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From Shanghai, With Love.


Week 5 in China and boy has been one heck of a roller-coaster ride. So firstly, I just have to say, Shanghai is bloody amazing. Shanghai is the largest city proper in the world with a permanent population of 24 million people.  This a city that fascinates and intrigues… around every corner a different scene is waiting to be discovered and spectated upon. This is a city full of immense contrast; bamboo carts & bicycles ride along side luxury European cars, some of the world’s tallest skyscrapers dwarf the old Shikumen neighbourhoods (19th C. Shanghainese housing). The charming former European concession district has become neighbourhoods of hip bars, clubs, restaurants and boutique shopping and more, and even just going for a stroll here is really lovely. There are so many street vendors selling an array of foods and products. Every driver on roads here feels the need to constantly beep their horn (for absolutely no reason as well) it’s a crazy phenomenon, and catching a taxi is nothing less than a thrill ride. Here in Shanghai, taxi drivers get paid by the distance they drive, not time. So they get you from A to B in the shortest time possible so they can pick someone else up. It’s awesome, but a bit scary at times. There is an incredible vibrancy about this city.  Something not to be missed are some of Shanghai’s ancient water towns, these are further out from the modern “center” and so I’ve only been to 2 so far (with many more planned), but they are simply splendid. There is so much history here in Shanghai, it’s fascinating.


So part of my initial “shock adjustment” period was actually getting use to the prices here. When it comes to the cost of things… how do I put this… it’s different. Firstly, there’s no consistency in prices here, and secondly, things you would expect to be expensive are really cheap and things that are “Aussie Staples” (bread and butter, milk and coffee) are hellish expensive. Let me run through a brief list of examples. One bar can sell you a beer for 80 RMB whilst the one next door can offer the same beer for 10 RMB. A brand new bicycle? 500 RMB (119 AUD), a piece of steak? 300 RMB (71 AUD), Jar of bolognese sauce (to mix thru with some pasta)? forget it, 60 RMB. Language textbook at 68 RMB (16 AUD) verse a box of cereal at 60 RMB (14 AUD). I still keep thinking to myself, how can textbook and box of cereal be almost the same price? Now for the killer, Milk (and all things dairy), I love milk. I drink a lot of milk, until moving to China that was. 1L of Australian milk is 49 RMB (12 AUD), however even the local “home brand” Chinese milk, is still a hefty 16RMB (3.90 AUD) per 950ml. Let us just say, I’ve had a huge change in diet recently. Don’t get me wrong, the food is amazing here, it’s just different set of “staples”. On the flip side, fruit and veges are significantly cheaper here, a fruit platter for just 20 RMB is a bargain by Aussie standards.  But in short, everything I’ve ever known about what things should cost has been totally flipped on its head.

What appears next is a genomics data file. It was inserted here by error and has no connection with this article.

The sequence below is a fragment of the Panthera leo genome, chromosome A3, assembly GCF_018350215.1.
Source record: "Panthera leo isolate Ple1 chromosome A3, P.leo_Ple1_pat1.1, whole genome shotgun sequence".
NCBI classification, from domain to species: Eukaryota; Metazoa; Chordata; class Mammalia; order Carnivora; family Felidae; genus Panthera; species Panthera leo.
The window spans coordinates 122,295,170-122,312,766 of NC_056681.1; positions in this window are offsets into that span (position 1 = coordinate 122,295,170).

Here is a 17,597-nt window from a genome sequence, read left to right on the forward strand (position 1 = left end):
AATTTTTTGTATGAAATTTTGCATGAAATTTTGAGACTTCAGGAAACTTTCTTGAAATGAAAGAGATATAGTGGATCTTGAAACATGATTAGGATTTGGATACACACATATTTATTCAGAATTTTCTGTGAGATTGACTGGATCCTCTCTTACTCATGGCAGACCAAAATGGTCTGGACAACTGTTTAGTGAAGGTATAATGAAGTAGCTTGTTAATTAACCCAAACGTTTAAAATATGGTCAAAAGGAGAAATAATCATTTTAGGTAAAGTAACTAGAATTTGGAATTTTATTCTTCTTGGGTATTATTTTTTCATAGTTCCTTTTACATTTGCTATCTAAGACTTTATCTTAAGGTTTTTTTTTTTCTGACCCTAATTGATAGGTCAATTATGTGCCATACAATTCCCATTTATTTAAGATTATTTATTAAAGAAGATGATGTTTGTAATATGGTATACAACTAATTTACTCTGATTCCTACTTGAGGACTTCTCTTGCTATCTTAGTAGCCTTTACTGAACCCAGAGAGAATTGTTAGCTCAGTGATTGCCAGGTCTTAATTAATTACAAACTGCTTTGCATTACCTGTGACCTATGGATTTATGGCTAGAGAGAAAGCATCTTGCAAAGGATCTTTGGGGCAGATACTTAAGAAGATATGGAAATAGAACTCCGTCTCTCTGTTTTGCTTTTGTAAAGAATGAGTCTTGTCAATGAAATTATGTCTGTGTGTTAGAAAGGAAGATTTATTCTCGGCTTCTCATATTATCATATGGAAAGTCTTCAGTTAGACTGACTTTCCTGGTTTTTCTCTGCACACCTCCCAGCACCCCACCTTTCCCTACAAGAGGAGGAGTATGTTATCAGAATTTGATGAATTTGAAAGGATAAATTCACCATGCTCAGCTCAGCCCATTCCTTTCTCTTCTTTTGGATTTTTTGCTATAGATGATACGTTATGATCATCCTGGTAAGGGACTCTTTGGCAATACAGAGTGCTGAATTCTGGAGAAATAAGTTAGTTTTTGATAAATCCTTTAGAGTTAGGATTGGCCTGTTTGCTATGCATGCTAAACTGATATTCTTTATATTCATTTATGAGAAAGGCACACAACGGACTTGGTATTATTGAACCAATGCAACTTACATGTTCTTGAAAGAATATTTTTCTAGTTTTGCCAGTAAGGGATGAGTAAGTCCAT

I’m studying Architecture at Tongji University, which was a terrific decision on my part because some of the work I’ve seen from local students is just incredible and it’s inspiring actually. It’s a very competitive school to get into and so the students are coming from all over China to study Architecture here. The campus here on Sipping Road is massive, it’s nothing like UTS. It’s very spread out and very green, which was surprising given we are in the center of Shanghai. Most of the international students here are mostly coming from Germany, France and various African nations, I have yet to meet any other Aussie’s here except for the lovely Jyana who is also from UTS. Even at the 8 Universities of Shanghai international student party, I didn’t meet any Aussies which was a real shame. I would say the main international student community here in Shanghai is definitely Germans. They are absolutely lovely people, quite similar to Aussies I think and so they’re easy to get along with. However, I would like to see a bigger presence of Australian’s actually. It’s in our interest to build stronger relations with China and I believe more Aussie students here would be one way of assisting this process perhaps.

Brendon Hori

UTS ID 11439433



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